The results from truck accidents are far more devastating on average than other motor vehicle accidents. In the U.S. one person is killed or injured in a truck crash every 16 minutes. 98% of the fatalities are people in the smaller vehicles as opposed to the occupants of the trucks. Despite these numbers, truck drivers on the average are patient and safe drivers.
When truck accidents occur involving a passenger vehicle, it is the fault of the passenger vehicle driver in 75% of all cases. Only 16% of truck accidents can be attributed to the driver of the truck. Why do truck accidents happen and how can they be prevented?
Drivers on most highways and roadways are forced to share the road with large commercial vehicles. In California, the number of these vehicles is disproportionate to other states due to the large ports where cargo arrives from around the world. Understanding the dynamics of a large truck is important for drivers of passenger vehicles to safely share the roads with these behemoths.
A trailer truck can be 75 feet long and weigh up to 80,000 pounds. Traveling at 55 miles per hour they require a greater stopping distance that smaller vehicles. Truck drivers are often drowsy and their rigs may be overloaded. The slowed reaction time and greater weight increases the required stopping distance. If a smaller vehicle suddenly appears stopped or slowed in the path of the truck the perfect formula for disaster is ignited.
If every driver of a passenger vehicle had the opportunity to drive a large commercial vehicle for a while they would understand the challenges that the truck drivers face every day. Unfortunately, this is not possible. Instead, here are some of the common sense driving procedures that all drivers should practice to make sharing the road with large commercial vehicles safer.
· When driving in front of a truck never slow down abruptly. Trucks require a much greater amount of stopping distance. The driver will be focused in front of you to anticipate your stopping. If you break with no warning the driver will be forced to rear end your vehicle rather than swerve into another lane.
· Never cut closely in front of a truck. You may cause the driver to overreact leading to a crash.
· When passing a truck, try to do it on a straight section of roadway and as quickly as possible. On a curve, a truck is more likely to cross into your lane due to a shift in weight or a gust of wind. Leave yourself an out just in case the truck should drift into your lane.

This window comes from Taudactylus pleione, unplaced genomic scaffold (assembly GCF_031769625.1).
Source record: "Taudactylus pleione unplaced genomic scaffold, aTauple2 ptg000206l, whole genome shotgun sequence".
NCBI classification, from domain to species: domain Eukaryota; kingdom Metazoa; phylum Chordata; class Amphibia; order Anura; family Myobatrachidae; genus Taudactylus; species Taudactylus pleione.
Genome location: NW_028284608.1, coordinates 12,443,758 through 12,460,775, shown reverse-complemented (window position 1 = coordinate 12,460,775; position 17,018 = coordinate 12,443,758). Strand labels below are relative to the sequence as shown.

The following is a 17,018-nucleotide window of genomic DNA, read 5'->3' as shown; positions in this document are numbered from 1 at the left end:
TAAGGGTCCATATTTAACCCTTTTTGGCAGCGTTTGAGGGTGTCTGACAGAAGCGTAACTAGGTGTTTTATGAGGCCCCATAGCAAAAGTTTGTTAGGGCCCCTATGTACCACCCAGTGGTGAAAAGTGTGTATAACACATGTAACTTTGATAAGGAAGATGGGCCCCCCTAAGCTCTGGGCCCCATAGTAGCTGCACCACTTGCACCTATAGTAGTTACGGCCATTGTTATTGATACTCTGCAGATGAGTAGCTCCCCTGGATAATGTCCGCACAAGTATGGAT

· Never pass a truck on the right-hand side. The right side of trucks have large blind spots. Should the driver change lanes or make a right-hand turn, the driver will not realize your presence until impact occurs. At that point it will be too late.
· Always provide enough space for a truck to execute a turn. The larger the truck, the more space (and time) it will require to complete a turn. If the truck is signaling to turn right, the driver may swing out to the left first. Do not be in that spot when that happens.
· Always make passing you easy for the truck. If a truck approaches from behind, give the truck the lane by moving over. If not, you may force him to tailgate you or pass you on the right. If a truck passes you and signals to move in front of you, the driver will appreciate a flash of your headlights to let him know his trailer has safely cleared your vehicle. He may even flash his running lights to say thanks.
· Never tailgate a truck. You will never know when he may slow or stop abruptly. If your car ends up beneath the heavy steel bumper of the trailer you are likely to become a fatality.
· When in the proximity of a truck, always be sure the driver can see you. If you can’t see his face in his side mirror, he probably can’t see you.
· When stopped in traffic behind a truck leave plenty of room, especially on an upgrade. Trucks operate with manual transmissions and may roll backward before moving forward. The driver may not even be aware that he destroyed the front grill of your vehicle.
Sharing the road with trucks becomes much safer when common sense is the rule. Give the larger vehicle the right of way and never force an evasive maneuver. Be particularly careful around large trucks during windy or wet conditions. Expect the unexpected such as the truck suddenly changing lanes.
Try to understand the challenges of operating a large commercial vehicle and the skill that it takes and you will learn to appreciate and respect the men and women who move the needs of our nation every day.
Vititoe Law Group is a personal injury law firm committed to the safety of our roads and highways.